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Desperately Seeking Pluto
Week of June 28 — July 4, 2015
"My very energetic mother just served us nine pizzas."
Anyone who's studied the solar system in school has learned this mnemonic device in which each word begins with the same letter as the planets of our solar system in order of their distance from the sun.
Mercury, Venus, Earth, Mars, Jupiter, Saturn, Uranus, Neptune, Pluto.
Pluto? Wait a minute ... it's not even a planet, is it?
Well, we've called it one ever since Clyde Tombaugh found it in 1930, but Pluto is a rather strange object. It's a world only about 1,400 miles across; in other words, if we could bring it to Earth, it would fit inside of Mexico. Its orbit is tipped about 17 degrees to the orbits of all the other planets, and is so elongated that every 240 years it actually crosses the orbit of Neptune. In addition, Pluto is an icy world with only five known moons, yet it resides in the realm of the gassy, ringed giants, where dozens of moons exist.
The fact is, Pluto just does not seem to fit the pattern of the major worlds of our system and, because of this, astronomers have reclassified it — along with four other bodies — as a dwarf planet. While this has irritated more than a few people, it's not an unusual occurrence in science. For example, when people realized that whales showed the characteristics of mammals rather than of fish, they reclassified them as such. No one seems terribly upset about that.
Right now, Pluto lies about as close to the Earth as it ever gets — a "mere" 2.964 billion miles away.
First off, even the largest of telescopes show Pluto as only a tiny pinpoint of light indistinguishable from the thousands of stars behind it. To find it, you must have a very good knowledge of the sky, some excellent star charts, a dark, un-light-polluted sky, a hefty telescope and superb skills at navigating the starry heavens. Especially now, since Pluto appears 335,000 times fainter than the planet Saturn (now lying near the top of Scorpius), and appears against the stars of the constellation Sagittarius, which, regular readers may recall, lies among the thickest part of the Milky Way.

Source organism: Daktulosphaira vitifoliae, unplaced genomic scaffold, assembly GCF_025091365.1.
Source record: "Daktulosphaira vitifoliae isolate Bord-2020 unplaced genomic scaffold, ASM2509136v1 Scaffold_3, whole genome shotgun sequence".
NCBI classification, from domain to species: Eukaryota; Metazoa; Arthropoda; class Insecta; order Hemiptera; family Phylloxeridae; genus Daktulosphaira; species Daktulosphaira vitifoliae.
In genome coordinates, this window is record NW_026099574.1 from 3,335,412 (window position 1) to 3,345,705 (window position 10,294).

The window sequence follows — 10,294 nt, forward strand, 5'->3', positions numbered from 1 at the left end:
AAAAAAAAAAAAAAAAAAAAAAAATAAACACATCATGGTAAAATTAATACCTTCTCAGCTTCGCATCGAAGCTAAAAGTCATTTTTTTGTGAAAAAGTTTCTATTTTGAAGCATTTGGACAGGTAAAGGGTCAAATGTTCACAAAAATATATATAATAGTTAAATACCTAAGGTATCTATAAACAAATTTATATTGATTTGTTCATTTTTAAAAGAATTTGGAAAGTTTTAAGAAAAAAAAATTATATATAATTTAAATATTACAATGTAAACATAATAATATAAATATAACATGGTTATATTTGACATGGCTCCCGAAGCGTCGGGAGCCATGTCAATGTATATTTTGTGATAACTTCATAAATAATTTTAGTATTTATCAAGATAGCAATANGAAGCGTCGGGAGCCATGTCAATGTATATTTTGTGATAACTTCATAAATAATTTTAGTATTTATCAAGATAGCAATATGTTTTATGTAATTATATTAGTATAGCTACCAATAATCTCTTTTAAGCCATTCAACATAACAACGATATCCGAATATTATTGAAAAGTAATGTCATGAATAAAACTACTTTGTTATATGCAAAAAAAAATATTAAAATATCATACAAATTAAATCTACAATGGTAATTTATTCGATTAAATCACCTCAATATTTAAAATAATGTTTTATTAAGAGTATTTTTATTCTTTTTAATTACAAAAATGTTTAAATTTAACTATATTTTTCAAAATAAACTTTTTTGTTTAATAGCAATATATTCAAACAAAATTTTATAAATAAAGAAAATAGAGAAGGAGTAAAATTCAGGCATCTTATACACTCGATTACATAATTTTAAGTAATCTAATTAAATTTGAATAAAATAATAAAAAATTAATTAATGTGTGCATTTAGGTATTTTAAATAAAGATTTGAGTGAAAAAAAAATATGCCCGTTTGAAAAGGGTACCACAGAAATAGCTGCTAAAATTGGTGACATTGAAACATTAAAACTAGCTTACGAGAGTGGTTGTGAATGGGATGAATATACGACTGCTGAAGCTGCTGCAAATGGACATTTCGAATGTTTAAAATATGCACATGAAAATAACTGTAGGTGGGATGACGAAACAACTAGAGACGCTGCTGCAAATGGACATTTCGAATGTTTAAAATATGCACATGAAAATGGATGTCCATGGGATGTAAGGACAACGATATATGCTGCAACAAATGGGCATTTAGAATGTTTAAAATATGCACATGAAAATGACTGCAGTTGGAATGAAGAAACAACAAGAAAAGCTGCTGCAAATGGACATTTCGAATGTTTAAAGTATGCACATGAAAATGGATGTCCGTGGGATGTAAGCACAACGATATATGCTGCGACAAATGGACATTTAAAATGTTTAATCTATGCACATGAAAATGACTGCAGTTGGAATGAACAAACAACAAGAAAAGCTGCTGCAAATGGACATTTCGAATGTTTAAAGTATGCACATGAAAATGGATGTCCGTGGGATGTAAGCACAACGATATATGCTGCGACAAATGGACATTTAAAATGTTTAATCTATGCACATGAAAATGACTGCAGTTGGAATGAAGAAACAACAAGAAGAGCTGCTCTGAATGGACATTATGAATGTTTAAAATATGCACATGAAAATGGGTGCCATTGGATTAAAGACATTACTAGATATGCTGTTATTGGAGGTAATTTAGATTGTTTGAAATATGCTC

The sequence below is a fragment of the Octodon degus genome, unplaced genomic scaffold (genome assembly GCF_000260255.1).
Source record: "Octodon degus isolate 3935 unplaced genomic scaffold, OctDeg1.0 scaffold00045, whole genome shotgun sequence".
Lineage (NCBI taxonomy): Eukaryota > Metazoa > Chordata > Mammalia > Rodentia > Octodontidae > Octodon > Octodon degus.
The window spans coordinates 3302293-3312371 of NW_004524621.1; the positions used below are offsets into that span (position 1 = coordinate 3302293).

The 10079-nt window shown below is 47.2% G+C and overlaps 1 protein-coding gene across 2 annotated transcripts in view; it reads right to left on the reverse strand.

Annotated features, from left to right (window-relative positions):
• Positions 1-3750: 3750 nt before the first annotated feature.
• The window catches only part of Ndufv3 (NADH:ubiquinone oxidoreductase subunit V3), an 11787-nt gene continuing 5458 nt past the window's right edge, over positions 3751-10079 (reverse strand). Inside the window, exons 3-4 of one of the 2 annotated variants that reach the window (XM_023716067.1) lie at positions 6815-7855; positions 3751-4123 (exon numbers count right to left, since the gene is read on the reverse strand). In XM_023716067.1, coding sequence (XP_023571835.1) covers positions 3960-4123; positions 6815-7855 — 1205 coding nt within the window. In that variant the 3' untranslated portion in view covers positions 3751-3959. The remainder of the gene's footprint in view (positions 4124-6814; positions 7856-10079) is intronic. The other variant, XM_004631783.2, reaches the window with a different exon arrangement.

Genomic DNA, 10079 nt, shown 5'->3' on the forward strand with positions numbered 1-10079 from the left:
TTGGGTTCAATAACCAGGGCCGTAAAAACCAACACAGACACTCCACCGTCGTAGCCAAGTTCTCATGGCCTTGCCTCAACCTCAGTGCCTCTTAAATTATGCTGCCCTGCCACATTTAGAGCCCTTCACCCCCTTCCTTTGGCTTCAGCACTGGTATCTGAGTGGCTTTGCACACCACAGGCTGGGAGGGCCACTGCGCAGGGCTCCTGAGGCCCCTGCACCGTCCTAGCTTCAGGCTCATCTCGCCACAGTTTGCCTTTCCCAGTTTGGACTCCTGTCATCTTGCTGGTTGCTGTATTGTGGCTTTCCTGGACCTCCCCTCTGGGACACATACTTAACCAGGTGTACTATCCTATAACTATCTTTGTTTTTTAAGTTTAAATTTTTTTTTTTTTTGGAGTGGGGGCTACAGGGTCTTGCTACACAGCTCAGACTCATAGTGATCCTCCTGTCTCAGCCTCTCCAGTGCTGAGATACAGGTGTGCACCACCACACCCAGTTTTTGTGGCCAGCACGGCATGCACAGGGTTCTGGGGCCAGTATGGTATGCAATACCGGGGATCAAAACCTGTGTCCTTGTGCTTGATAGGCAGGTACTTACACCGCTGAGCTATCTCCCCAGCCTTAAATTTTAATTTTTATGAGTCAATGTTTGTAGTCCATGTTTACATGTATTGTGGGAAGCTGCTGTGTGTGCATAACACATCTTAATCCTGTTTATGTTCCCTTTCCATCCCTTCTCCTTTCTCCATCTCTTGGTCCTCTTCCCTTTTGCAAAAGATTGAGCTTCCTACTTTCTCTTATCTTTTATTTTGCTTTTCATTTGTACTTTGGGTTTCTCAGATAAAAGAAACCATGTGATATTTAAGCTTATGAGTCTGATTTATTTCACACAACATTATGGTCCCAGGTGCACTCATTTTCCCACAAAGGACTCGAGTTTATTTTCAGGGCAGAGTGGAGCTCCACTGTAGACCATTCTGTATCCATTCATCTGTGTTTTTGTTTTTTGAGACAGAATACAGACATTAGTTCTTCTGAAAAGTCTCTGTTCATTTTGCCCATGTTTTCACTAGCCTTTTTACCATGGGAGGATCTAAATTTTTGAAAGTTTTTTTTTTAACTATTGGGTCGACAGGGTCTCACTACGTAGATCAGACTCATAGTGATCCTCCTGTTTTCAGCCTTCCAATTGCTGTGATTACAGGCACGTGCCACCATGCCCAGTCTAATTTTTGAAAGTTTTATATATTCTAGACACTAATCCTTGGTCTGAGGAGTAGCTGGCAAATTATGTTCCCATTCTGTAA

If you've got all those things — along with the patience of a saint — and would like to spend your nights seeking this tiny world, you can find detailed finder charts in monthly magazines such as Astronomy and Sky & Telescope. With Pluto in the sky from dusk until dawn, you'll have plenty of time to carry out the search. And believe me, you'll need it!
When the New Horizons spacecraft finally arrives at Pluto in July after its nine-year journey from Earth, many of our questions about this icy world will be answered and, just as certainly, many more will be raised. You can follow along with the mission here: pluto.jhuapl.edu/.
Whatever Pluto turns out to be, we need to learn a new mnemonic device for our solar system's planets.
How about: "My very energetic mother just served us nachos."
Visit Dennis Mammana at www.dennismammana.com. To read features by other Creators Syndicate writers and cartoonists, visit the Creators Syndicate website at www.creators.com.
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